• 5. constrain assembly components using reference surfaces.

Internet-based Collaboration and PDM

With Alibre Design 8.0, real-time Internet-based collaboration is built in from the start so there are no add-ons to buy or downloads to install. Users can lead a Team Design session and publish the session to other Alibre Design users. Each user is notified with an invitation to join the session.

Once the team is in place, each member can see what's happening on the leader's system. The leader can pass control of the session to another team member, although only the leader has rights to edit the session files. Markup functionality is available to all team members for real-time collaboration. Alibre Design supports chat, voice-over-IP, and video conferencing (with Windows XP).

Figure 4. Complex 3D sketch tools in Alibre Design 8.0 are used here to model a motorcycle faring.
Figure 4. Complex 3D sketch tools in Alibre Design 8.0 are used here to model a motorcycle faring.

Peer-to-peer data sharing and collaboration can be structured around user-defined teams and roles. Design data repositories can reside locally or on a secure Web-hosted server. Other users can share both local and server repositories. Access permissions and notification policies can be set for individual files or folders.

Alibre Design supports three levels of data security (user name, password, and data encryption) and offers basic PDM functionality such as check-in/check-out and version history. Users can also store, manage, and access related project documents, including Word and Excel files, models, and drawings.

Alibre recommends that users run Alibre Design 8.0 on at least a Pentium II workstation with 256MB or more RAM with Windows XP Professional or Home Edition/2000 Professional SP2 or later/NT4.0 SP6 or later.

For AutoCAD Users
For AutoCAD Users

Increased Depth

Alibre Design 8.0 adds some capabilities that I noticed were lacking during my review of Alibre Design 3.1. Most notable are the integrated sheet-metal design tools available with Alibre Design Professional. Alibre Design Professional comes with other add-ons such as ALGOR DesignCheck, MecSoft VisualMill Basic, and Alibre PhotoRender.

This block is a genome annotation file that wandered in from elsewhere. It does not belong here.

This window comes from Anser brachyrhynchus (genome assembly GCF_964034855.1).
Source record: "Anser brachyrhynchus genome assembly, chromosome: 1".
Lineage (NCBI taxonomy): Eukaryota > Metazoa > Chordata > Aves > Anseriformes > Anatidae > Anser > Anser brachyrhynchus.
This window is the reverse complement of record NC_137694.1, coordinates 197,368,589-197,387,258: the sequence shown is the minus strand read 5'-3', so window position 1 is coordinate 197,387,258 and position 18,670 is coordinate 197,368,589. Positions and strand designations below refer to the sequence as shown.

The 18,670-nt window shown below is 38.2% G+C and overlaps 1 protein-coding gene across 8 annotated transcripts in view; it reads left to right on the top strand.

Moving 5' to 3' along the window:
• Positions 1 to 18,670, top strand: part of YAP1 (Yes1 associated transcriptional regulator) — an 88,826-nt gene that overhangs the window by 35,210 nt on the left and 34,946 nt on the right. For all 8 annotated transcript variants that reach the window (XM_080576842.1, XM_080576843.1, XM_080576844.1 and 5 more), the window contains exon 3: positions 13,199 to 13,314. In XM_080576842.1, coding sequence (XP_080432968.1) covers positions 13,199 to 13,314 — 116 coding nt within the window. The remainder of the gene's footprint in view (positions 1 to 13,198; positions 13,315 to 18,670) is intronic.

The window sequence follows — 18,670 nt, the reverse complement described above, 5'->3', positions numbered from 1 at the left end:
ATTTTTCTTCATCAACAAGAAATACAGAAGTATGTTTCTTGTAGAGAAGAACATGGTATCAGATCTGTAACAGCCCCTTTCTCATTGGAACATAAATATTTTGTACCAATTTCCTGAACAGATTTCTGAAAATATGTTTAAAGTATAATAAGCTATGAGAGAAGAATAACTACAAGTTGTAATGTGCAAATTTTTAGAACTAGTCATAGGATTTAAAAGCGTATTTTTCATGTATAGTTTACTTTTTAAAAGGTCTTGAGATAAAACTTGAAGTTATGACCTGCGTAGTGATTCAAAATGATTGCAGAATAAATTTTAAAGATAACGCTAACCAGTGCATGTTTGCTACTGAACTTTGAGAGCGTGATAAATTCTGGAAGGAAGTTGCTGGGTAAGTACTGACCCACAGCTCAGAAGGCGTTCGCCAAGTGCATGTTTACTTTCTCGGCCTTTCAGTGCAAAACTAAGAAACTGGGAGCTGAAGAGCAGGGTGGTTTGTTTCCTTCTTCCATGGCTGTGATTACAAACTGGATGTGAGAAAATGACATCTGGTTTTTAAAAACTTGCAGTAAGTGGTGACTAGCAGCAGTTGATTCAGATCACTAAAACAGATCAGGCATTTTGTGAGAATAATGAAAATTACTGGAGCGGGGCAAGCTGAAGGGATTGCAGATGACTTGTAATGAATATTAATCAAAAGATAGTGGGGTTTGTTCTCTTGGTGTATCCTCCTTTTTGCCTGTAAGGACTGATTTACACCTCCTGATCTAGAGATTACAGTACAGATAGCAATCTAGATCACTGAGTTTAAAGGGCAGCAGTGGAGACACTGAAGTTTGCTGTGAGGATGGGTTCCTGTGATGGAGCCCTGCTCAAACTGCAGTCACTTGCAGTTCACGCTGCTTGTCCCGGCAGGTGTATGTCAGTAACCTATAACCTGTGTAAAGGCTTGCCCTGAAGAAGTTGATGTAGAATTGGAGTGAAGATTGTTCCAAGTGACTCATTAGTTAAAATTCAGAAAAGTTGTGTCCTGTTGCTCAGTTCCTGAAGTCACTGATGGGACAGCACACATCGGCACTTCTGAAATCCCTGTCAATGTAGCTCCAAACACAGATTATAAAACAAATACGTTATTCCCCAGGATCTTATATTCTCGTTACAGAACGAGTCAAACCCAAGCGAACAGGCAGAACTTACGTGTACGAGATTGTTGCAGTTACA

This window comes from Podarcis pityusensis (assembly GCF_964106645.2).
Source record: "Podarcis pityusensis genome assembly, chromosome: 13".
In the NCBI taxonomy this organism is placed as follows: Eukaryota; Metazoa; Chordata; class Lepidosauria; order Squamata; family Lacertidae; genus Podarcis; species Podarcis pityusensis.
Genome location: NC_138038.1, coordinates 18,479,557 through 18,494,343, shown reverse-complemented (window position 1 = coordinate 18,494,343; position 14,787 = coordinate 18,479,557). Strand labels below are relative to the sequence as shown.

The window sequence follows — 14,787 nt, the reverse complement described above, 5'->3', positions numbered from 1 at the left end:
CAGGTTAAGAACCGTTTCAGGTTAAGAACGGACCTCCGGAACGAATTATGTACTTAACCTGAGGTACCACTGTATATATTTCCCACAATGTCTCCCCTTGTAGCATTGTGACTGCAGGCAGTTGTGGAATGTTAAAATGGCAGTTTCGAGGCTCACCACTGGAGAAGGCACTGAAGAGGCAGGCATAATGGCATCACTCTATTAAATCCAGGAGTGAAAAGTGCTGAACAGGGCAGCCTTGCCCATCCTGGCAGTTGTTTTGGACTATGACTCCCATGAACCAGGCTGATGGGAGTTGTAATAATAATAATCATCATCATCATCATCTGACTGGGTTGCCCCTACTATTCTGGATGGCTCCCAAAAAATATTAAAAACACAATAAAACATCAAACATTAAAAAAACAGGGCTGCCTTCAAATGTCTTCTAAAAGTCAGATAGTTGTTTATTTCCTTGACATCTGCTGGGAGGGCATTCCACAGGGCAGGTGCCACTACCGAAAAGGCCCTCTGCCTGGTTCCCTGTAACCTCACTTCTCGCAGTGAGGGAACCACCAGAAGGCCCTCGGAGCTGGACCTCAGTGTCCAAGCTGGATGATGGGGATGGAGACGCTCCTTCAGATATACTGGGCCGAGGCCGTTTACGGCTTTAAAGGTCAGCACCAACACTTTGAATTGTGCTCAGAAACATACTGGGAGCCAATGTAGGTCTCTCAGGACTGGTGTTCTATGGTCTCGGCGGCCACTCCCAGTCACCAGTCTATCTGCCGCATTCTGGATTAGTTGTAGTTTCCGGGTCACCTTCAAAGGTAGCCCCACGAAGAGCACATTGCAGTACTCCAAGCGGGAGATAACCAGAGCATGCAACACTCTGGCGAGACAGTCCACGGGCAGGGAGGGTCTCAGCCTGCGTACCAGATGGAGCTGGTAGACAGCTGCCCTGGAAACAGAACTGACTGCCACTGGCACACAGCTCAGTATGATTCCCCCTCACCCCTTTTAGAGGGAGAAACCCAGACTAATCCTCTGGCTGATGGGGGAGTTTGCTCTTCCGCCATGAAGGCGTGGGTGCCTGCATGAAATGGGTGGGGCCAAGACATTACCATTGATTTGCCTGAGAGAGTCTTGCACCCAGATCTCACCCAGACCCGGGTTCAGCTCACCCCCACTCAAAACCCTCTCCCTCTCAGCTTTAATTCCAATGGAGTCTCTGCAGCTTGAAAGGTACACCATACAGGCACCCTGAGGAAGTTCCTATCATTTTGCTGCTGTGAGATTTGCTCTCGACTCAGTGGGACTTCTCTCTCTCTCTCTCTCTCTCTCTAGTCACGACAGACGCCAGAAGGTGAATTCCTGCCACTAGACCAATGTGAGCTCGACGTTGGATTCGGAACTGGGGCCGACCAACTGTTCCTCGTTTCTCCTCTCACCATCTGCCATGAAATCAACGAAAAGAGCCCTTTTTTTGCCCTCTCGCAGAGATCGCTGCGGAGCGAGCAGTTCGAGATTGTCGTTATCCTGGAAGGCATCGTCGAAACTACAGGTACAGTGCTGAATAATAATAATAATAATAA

The new version of Alibre Design also features increased depth in its modeling tools, such as added sweep controls and lofting with guide curves, although it still lacks some functionality such as complex surface blending.

Though free-form surfacing is still not supported directly, you can now import them from other applications as reference surfaces and use them to drive new features and edits. This will ease the burden on those geometrically complex parts.

Figure 5. Users can import free-form surfaces from other programs, such as this surface model from Rhino3D that was used to trim a solid in Alibre Design 8.0.
Figure 5. Users can import free-form surfaces from other programs, such as this surface model from Rhino3D that was used to trim a solid in Alibre Design 8.0.

Alibre Design makes up for any deficiencies with its excellent integrated Internet-based design collaboration tools. The company has spent a lot of development time from the beginning in this area, more than can be said for some of its competitors.

Alibre Design earns five stars for its excellent collaboration tools, live online support assistant, and many overall improvements.

Especially given the $795 price for the basic version, the product is worth a close look. Highly Recommended.

Don LaCourse (don.lacourse@cadalyst.com ) has spent the last 25 years working with and writing about CAD/CAM operations. He is a Cadalyst contributing editor, principal partner of eDocHelp ( www.edochelp.com ), and founder of www.3DCADTips.com a free, independent, and objective information resource for 3D CAD users, administrators, and managers. Don resides in Cookeville, Tennessee.


AutoCAD Tips!

Lynn Allen

Autodesk Technical Evangelist Lynn Allen guides you through a different AutoCAD feature in every edition of her popular "Circles and Lines" tutorial series. For even more AutoCAD how-to, check out Lynn's quick tips in the Cadalyst Video Gallery. Subscribe to Cadalyst's free Tips & Tools Weekly e-newsletter and we'll notify you every time a new video tip is published. All exclusively from Cadalyst!
Follow Lynn on Twitter Follow Lynn on Twitter



Poll
Which file format do you use most often for CAD drawing/model exchange?
Native format
PDF
3D PDF
DWF
STEP or IGES
JT
IFC
Other
Submit Vote